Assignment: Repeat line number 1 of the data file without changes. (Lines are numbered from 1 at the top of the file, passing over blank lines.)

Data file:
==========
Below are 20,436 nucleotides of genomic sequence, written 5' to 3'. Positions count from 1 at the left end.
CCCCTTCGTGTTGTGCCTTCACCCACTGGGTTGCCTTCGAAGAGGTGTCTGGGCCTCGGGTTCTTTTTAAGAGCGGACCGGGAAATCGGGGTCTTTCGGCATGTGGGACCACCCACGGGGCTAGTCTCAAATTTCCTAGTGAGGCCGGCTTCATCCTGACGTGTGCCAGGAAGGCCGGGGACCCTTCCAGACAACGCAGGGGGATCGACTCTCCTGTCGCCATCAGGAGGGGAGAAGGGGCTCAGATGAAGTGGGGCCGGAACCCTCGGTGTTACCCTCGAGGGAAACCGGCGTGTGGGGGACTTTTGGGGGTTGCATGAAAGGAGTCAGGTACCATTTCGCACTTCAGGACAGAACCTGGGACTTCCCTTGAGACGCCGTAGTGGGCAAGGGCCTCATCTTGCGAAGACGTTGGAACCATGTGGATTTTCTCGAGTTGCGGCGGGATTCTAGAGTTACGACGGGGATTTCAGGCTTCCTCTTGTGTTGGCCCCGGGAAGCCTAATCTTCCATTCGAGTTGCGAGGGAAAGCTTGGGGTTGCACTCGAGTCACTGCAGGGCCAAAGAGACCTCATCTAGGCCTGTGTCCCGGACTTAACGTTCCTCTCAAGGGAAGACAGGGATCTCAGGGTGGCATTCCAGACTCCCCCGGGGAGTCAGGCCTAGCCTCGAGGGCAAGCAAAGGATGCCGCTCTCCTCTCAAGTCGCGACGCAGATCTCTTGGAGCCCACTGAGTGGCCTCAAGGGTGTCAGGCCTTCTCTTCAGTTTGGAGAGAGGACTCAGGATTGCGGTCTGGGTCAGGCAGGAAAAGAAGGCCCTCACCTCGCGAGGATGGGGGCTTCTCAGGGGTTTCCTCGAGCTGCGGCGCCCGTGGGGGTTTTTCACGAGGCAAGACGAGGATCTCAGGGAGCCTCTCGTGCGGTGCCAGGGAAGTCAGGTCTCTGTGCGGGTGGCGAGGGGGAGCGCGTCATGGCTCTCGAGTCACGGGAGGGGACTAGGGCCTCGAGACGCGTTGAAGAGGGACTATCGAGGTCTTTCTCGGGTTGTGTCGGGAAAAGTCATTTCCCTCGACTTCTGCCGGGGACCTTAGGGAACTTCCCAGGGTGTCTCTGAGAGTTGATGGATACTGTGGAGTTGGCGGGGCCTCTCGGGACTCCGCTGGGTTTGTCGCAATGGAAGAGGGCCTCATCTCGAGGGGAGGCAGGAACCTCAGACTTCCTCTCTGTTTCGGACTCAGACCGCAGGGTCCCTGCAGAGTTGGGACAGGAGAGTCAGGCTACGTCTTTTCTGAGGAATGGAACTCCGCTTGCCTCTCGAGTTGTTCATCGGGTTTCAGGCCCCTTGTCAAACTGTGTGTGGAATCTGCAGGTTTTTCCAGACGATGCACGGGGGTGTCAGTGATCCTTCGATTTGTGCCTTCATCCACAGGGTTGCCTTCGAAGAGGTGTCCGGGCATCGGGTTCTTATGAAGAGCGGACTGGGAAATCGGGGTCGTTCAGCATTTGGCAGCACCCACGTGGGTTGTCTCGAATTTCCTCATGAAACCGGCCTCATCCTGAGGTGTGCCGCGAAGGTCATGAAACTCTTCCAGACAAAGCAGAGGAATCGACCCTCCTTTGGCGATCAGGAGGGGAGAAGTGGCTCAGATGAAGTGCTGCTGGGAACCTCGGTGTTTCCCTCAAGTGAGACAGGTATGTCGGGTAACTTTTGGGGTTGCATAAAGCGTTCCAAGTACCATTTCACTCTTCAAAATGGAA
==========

Below are 20,436 nucleotides of genomic sequence, written 5' to 3'. Positions count from 1 at the left end.